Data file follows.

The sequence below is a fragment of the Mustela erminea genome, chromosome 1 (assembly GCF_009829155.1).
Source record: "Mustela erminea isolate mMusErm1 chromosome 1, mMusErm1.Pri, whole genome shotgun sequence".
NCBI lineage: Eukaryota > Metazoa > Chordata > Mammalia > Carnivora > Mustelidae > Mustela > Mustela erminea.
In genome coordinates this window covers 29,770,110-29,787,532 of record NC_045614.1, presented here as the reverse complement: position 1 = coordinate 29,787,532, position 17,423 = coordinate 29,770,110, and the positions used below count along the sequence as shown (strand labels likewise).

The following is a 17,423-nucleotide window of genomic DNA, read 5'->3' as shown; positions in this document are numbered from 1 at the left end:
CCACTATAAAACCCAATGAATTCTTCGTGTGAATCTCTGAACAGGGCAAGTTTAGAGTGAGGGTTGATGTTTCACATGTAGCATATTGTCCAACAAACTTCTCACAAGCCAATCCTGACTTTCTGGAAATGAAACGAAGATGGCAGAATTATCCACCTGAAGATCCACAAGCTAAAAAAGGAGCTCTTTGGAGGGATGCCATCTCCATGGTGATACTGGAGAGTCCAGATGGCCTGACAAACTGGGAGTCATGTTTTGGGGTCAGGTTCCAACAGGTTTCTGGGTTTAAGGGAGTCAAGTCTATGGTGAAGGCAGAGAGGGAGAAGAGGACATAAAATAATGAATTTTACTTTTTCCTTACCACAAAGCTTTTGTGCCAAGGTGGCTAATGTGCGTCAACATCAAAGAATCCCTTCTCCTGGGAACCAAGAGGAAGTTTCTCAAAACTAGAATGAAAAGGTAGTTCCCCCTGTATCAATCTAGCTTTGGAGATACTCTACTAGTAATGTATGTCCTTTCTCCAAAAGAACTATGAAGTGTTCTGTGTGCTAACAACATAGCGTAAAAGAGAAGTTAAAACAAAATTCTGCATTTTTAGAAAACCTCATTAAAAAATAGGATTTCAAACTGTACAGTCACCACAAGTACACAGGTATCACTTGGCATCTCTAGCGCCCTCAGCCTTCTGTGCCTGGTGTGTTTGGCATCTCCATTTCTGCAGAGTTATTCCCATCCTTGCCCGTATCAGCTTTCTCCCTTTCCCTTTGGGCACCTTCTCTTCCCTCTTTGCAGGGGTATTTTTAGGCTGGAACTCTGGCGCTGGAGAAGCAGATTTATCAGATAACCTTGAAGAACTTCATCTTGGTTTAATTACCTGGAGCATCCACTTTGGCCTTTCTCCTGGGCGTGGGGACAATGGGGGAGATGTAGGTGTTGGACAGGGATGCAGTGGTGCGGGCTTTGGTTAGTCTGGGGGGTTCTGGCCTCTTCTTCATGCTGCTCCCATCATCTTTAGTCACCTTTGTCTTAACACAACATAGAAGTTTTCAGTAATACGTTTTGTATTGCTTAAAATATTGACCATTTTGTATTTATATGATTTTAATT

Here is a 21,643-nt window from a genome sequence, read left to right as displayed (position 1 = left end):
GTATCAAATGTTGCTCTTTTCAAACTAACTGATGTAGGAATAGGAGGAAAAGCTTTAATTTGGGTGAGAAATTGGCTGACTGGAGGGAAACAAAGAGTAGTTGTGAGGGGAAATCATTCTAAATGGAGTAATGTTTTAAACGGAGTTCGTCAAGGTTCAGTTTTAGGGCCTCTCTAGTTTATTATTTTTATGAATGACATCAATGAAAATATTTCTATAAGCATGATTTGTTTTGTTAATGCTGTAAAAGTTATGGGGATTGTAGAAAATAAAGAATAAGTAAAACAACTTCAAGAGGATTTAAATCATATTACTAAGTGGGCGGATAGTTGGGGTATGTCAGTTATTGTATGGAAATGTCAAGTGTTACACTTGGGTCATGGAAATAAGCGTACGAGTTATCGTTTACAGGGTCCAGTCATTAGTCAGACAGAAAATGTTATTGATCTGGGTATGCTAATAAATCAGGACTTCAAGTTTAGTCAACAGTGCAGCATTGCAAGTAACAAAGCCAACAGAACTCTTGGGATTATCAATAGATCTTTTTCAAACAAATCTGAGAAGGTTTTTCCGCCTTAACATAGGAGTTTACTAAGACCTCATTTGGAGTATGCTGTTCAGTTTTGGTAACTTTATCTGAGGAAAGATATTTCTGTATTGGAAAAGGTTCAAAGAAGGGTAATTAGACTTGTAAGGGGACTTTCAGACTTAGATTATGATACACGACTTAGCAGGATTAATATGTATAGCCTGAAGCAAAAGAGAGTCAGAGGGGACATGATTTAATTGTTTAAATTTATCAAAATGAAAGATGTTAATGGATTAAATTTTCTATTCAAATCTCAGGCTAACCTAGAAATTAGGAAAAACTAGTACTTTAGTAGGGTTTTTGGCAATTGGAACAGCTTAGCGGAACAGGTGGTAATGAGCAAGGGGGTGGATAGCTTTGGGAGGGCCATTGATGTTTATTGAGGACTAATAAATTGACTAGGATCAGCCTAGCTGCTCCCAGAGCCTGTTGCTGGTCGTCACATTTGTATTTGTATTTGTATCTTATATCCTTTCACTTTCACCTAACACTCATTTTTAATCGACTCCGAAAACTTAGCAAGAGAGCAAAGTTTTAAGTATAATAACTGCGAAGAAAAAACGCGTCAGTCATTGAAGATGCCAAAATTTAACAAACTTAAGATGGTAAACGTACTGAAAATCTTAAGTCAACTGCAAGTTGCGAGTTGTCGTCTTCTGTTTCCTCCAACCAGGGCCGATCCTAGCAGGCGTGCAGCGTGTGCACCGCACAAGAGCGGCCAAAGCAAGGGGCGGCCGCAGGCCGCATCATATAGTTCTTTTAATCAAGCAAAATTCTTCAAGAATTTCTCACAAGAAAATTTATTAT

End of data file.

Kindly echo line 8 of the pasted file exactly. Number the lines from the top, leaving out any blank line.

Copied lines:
GTATCAAATGTTGCTCTTTTCAAACTAACTGATGTAGGAATAGGAGGAAAAGCTTTAATTTGGGTGAGAAATTGGCTGACTGGAGGGAAACAAAGAGTAGTTGTGAGGGGAAATCATTCTAAATGGAGTAATGTTTTAAACGGAGTTCGTCAAGGTTCAGTTTTAGGGCCTCTCTAGTTTATTATTTTTATGAATGACATCAATGAAAATATTTCTATAAGCATGATTTGTTTTGTTAATGCTGTAAAAGTTATGGGGATTGTAGAAAATAAAGAATAAGTAAAACAACTTCAAGAGGATTTAAATCATATTACTAAGTGGGCGGATAGTTGGGGTATGTCAGTTATTGTATGGAAATGTCAAGTGTTACACTTGGGTCATGGAAATAAGCGTACGAGTTATCGTTTACAGGGTCCAGTCATTAGTCAGACAGAAAATGTTATTGATCTGGGTATGCTAATAAATCAGGACTTCAAGTTTAGTCAACAGTGCAGCATTGCAAGTAACAAAGCCAACAGAACTCTTGGGATTATCAATAGATCTTTTTCAAACAAATCTGAGAAGGTTTTTCCGCCTTAACATAGGAGTTTACTAAGACCTCATTTGGAGTATGCTGTTCAGTTTTGGTAACTTTATCTGAGGAAAGATATTTCTGTATTGGAAAAGGTTCAAAGAAGGGTAATTAGACTTGTAAGGGGACTTTCAGACTTAGATTATGATACACGACTTAGCAGGATTAATATGTATAGCCTGAAGCAAAAGAGAGTCAGAGGGGACATGATTTAATTGTTTAAATTTATCAAAATGAAAGATGTTAATGGATTAAATTTTCTATTCAAATCTCAGGCTAACCTAGAAATTAGGAAAAACTAGTACTTTAGTAGGGTTTTTGGCAATTGGAACAGCTTAGCGGAACAGGTGGTAATGAGCAAGGGGGTGGATAGCTTTGGGAGGGCCATTGATGTTTATTGAGGACTAATAAATTGACTAGGATCAGCCTAGCTGCTCCCAGAGCCTGTTGCTGGTCGTCACATTTGTATTTGTATTTGTATCTTATATCCTTTCACTTTCACCTAACACTCATTTTTAATCGACTCCGAAAACTTAGCAAGAGAGCAAAGTTTTAAGTATAATAACTGCGAAGAAAAAACGCGTCAGTCATTGAAGATGCCAAAATTTAACAAACTTAAGATGGTAAACGTACTGAAAATCTTAAGTCAACTGCAAGTTGCGAGTTGTCGTCTTCTGTTTCCTCCAACCAGGGCCGATCCTAGCAGGCGTGCAGCGTGTGCACCGCACAAGAGCGGCCAAAGCAAGGGGCGGCCGCAGGCCGCATCATATAGTTCTTTTAATCAAGCAAAATTCTTCAAGAATTTCTCACAAGAAAATTTATTAT